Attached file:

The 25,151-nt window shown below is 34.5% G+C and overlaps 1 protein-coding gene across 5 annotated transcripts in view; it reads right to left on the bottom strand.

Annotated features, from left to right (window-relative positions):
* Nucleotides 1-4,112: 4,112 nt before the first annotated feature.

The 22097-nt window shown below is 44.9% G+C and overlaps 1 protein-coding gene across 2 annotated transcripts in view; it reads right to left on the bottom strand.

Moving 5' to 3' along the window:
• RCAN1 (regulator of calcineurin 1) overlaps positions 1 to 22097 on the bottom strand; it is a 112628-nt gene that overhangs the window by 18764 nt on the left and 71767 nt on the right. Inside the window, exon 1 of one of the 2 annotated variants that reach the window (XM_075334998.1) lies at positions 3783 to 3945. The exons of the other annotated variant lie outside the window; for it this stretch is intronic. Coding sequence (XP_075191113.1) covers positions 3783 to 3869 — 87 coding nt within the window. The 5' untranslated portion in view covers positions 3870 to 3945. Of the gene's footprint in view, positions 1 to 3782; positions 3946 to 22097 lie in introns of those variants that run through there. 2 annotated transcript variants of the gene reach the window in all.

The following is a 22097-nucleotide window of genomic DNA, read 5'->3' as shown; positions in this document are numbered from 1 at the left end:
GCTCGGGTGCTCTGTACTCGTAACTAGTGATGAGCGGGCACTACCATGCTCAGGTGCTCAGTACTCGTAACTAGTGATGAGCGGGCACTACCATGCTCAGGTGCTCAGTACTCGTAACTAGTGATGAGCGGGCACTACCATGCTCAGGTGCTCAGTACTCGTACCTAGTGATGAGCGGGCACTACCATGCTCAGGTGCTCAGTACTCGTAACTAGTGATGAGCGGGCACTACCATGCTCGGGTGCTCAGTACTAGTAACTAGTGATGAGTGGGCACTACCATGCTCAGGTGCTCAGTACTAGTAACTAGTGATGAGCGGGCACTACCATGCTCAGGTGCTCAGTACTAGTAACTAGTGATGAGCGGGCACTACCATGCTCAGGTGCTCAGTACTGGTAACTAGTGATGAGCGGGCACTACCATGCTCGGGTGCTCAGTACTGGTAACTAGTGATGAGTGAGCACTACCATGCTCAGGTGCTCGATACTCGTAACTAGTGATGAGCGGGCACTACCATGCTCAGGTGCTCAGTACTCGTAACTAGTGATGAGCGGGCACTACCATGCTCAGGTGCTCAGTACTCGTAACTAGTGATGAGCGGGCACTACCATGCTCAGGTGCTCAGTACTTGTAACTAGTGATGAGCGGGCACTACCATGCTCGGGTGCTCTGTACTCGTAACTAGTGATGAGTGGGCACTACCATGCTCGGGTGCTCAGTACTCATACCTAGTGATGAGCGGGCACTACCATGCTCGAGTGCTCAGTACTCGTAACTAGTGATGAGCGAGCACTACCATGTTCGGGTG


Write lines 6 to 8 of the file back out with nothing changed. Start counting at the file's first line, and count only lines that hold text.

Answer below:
• RCAN1 (regulator of calcineurin 1) overlaps positions 1 to 22097 on the bottom strand; it is a 112628-nt gene that overhangs the window by 18764 nt on the left and 71767 nt on the right. Inside the window, exon 1 of one of the 2 annotated variants that reach the window (XM_075334998.1) lies at positions 3783 to 3945. The exons of the other annotated variant lie outside the window; for it this stretch is intronic. Coding sequence (XP_075191113.1) covers positions 3783 to 3869 — 87 coding nt within the window. The 5' untranslated portion in view covers positions 3870 to 3945. Of the gene's footprint in view, positions 1 to 3782; positions 3946 to 22097 lie in introns of those variants that run through there. 2 annotated transcript variants of the gene reach the window in all.

The following is a 22097-nucleotide window of genomic DNA, read 5'->3' as shown; positions in this document are numbered from 1 at the left end:
GCTCGGGTGCTCTGTACTCGTAACTAGTGATGAGCGGGCACTACCATGCTCAGGTGCTCAGTACTCGTAACTAGTGATGAGCGGGCACTACCATGCTCAGGTGCTCAGTACTCGTAACTAGTGATGAGCGGGCACTACCATGCTCAGGTGCTCAGTACTCGTACCTAGTGATGAGCGGGCACTACCATGCTCAGGTGCTCAGTACTCGTAACTAGTGATGAGCGGGCACTACCATGCTCGGGTGCTCAGTACTAGTAACTAGTGATGAGTGGGCACTACCATGCTCAGGTGCTCAGTACTAGTAACTAGTGATGAGCGGGCACTACCATGCTCAGGTGCTCAGTACTAGTAACTAGTGATGAGCGGGCACTACCATGCTCAGGTGCTCAGTACTGGTAACTAGTGATGAGCGGGCACTACCATGCTCGGGTGCTCAGTACTGGTAACTAGTGATGAGTGAGCACTACCATGCTCAGGTGCTCGATACTCGTAACTAGTGATGAGCGGGCACTACCATGCTCAGGTGCTCAGTACTCGTAACTAGTGATGAGCGGGCACTACCATGCTCAGGTGCTCAGTACTCGTAACTAGTGATGAGCGGGCACTACCATGCTCAGGTGCTCAGTACTTGTAACTAGTGATGAGCGGGCACTACCATGCTCGGGTGCTCTGTACTCGTAACTAGTGATGAGTGGGCACTACCATGCTCGGGTGCTCAGTACTCATACCTAGTGATGAGCGGGCACTACCATGCTCGAGTGCTCAGTACTCGTAACTAGTGATGAGCGAGCACTACCATGTTCGGGTG